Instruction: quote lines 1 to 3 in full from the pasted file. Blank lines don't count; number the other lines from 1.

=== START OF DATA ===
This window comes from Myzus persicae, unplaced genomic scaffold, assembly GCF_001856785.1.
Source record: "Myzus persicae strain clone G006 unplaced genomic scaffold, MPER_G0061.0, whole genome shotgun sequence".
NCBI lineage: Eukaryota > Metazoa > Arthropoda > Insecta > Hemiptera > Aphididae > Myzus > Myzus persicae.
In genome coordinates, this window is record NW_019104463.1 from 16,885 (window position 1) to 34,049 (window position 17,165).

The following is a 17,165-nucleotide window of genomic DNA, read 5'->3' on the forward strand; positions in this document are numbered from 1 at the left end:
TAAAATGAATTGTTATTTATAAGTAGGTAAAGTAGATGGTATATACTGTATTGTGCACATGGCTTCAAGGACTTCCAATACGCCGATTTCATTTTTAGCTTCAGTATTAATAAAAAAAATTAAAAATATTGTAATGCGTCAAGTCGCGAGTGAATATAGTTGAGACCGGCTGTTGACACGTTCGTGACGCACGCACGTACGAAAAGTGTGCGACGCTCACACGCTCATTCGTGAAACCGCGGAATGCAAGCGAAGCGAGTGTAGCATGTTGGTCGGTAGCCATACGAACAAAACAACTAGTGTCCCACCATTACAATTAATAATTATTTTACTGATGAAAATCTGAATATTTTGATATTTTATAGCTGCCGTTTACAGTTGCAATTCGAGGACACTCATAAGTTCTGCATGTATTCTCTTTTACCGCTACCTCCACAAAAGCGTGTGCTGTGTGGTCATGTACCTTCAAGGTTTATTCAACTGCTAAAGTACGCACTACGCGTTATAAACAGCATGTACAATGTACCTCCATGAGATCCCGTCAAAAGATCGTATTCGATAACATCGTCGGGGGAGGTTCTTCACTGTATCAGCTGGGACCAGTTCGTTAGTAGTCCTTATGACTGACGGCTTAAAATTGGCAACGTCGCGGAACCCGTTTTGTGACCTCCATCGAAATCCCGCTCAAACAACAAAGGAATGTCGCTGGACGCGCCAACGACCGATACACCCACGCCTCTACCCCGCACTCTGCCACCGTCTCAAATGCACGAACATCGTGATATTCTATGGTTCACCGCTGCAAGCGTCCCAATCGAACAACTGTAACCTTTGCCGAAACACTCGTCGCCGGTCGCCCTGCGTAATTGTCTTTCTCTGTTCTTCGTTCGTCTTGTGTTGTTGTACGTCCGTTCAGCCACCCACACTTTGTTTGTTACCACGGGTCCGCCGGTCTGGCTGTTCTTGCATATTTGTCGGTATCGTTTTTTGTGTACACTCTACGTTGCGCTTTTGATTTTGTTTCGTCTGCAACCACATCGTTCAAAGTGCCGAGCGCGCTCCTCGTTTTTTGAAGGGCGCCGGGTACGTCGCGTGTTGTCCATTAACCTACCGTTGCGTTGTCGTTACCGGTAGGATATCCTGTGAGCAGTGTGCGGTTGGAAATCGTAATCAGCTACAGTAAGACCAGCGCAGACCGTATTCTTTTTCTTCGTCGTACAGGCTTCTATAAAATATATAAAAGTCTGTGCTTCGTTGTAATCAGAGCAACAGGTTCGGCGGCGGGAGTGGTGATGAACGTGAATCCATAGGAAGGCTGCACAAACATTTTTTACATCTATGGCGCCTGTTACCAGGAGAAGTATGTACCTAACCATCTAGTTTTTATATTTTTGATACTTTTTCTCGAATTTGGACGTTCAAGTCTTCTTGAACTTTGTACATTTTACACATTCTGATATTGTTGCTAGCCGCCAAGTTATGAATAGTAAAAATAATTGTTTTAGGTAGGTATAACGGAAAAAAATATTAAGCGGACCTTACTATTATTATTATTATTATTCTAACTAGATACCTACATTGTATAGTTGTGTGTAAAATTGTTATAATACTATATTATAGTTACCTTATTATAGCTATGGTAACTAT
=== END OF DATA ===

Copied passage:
This window comes from Myzus persicae, unplaced genomic scaffold, assembly GCF_001856785.1.
Source record: "Myzus persicae strain clone G006 unplaced genomic scaffold, MPER_G0061.0, whole genome shotgun sequence".
NCBI lineage: Eukaryota > Metazoa > Arthropoda > Insecta > Hemiptera > Aphididae > Myzus > Myzus persicae.